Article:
One in 4 urban children under the age of 5 suffer from malnutrition, Delhi tops list: Survey
One in four urban children under the age of five is stunted (chronic malnutrition), a survey conducted in 10 of the country’s most populous cities has found.
Delhi has the highest percentage of severely stunted children (11.7%), the Urban Hunger and Malnutrition (HUNGaMA) study by not-for-profit Naandi foundation has found. Child obesity is another emerging area of concern, with about 2.4% children in the 10 cities found to be overweight or obese, the report released on Wednesday said.
The highest percentage of overweight children was found in Chennai (3.7%), while the lowest was in Hyderabad (0.7%).
Carried out between April and July 2014, the survey covered Mumbai, Delhi, Bengaluru, Hyderabad, Ahmedabad, Chennai, Kolkata, Surat, Pune and Jaipur. These cities account for 5.3% of India’s population and 4.1% of the child population under the age of six. Overall, in the 10 cities, over 22.3% children under the age of five were stunted, 21.4% were underweight and 13.9% were wasted (low weight to height), the report found. According to fourth round of the National Family Health Survey, 2015-16, 38% children under five are stunted and 36% are underweight.
“The study shows India is facing a double burden — under and overnutrition. Though the number of children in urban areas who are stunted is less compared to rural areas, but at 22% it is still a high figure. It highlights that a more concentrated approach involving the family, community, policy makers and private sector is required to address the twin problems of malnutrition and obesity,” said Rohini Mukherjee, chief policy officer of Naandi Foundation.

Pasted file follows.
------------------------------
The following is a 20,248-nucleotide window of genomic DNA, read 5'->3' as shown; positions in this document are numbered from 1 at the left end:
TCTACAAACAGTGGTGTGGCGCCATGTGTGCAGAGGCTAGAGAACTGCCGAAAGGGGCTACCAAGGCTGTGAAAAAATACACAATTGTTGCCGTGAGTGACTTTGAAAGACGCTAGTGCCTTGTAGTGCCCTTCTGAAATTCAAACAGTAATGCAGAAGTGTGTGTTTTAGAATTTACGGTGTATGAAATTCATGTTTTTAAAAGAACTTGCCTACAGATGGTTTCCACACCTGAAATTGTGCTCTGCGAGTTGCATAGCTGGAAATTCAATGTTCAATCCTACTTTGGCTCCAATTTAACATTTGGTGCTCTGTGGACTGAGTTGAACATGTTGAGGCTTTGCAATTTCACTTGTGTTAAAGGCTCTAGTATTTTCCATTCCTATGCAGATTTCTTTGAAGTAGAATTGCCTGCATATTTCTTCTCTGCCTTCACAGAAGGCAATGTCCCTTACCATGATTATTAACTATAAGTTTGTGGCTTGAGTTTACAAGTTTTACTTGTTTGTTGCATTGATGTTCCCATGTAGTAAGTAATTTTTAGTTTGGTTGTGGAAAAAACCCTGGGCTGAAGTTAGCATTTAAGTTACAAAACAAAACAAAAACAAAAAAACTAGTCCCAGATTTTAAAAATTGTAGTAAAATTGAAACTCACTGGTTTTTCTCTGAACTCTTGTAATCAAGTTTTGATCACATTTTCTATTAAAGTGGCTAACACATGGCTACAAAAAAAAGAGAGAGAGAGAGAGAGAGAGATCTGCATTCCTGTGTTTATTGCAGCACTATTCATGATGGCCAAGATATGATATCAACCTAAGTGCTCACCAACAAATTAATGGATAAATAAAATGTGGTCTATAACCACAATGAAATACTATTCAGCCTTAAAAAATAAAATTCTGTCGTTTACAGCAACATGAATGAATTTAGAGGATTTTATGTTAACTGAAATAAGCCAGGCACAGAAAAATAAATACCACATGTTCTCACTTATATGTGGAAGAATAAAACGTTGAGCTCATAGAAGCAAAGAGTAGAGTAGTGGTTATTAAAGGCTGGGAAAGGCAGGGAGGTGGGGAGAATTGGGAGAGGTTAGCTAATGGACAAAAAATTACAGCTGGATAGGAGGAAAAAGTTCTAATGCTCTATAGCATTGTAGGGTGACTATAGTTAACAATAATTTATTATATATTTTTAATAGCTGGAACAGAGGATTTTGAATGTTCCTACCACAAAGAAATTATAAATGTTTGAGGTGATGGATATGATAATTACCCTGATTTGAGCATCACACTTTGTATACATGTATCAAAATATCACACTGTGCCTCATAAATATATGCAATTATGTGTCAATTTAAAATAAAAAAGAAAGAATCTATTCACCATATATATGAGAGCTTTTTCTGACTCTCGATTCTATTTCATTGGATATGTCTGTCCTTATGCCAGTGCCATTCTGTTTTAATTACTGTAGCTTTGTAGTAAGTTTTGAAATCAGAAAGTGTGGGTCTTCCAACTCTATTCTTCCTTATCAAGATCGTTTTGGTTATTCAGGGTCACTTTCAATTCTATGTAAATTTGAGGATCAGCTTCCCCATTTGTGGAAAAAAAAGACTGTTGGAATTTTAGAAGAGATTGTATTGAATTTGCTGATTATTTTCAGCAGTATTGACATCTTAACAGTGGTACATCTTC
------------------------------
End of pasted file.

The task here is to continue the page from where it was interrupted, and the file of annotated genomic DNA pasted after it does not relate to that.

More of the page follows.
The survey had a sample size of 11,955 households, including 12,286 mothers who were interviewed and 14,616 children aged between 0-59 months who were measured. Among the 10 cities, the proportion of children under five born with low birth weight (less than 2.5kg) was highest in Kolkata (25%). The prevalence of stunting ranged from 14.8% in Chennai to 30.6% in Delhi and was significantly higher among children whose mothers had five years of schooling or less.
Though NHFS-4 data, as compared to the HUNGaMA study, is more recent, the latter gives a more comprehensive view of nutrition status of children in urban India, Mukherjee said.
“Our sampling is based on city limits whereas NHFS-4 data is of district level. That’s why there will be discrepancy between figures. Also, in many cases, including Kolkata, the NHFS has done the survey in slums only where the poor live and not across the city. So their figure of percentage of children who are malnourished is far higher. HUNGaMA survey was carried out across the city, covering both rich and poor children,” she added.
The HUNGaMA survey, however, has a bigger sample size in the 10 cities as compared to NFHS-4. The sex disaggregated findings for nutrition status showed a very small difference between girls and boys — boys were found to be slightly more malnourished than girls in every measure of malnutrition. The survey also found higher prevalence of malnutrition among children whose mothers had little or no schooling. The prevalence of stunting among children whose mothers had five or less years of schooling was 35.3% compared to 16.7% among those whose mothers completed at least Class 10.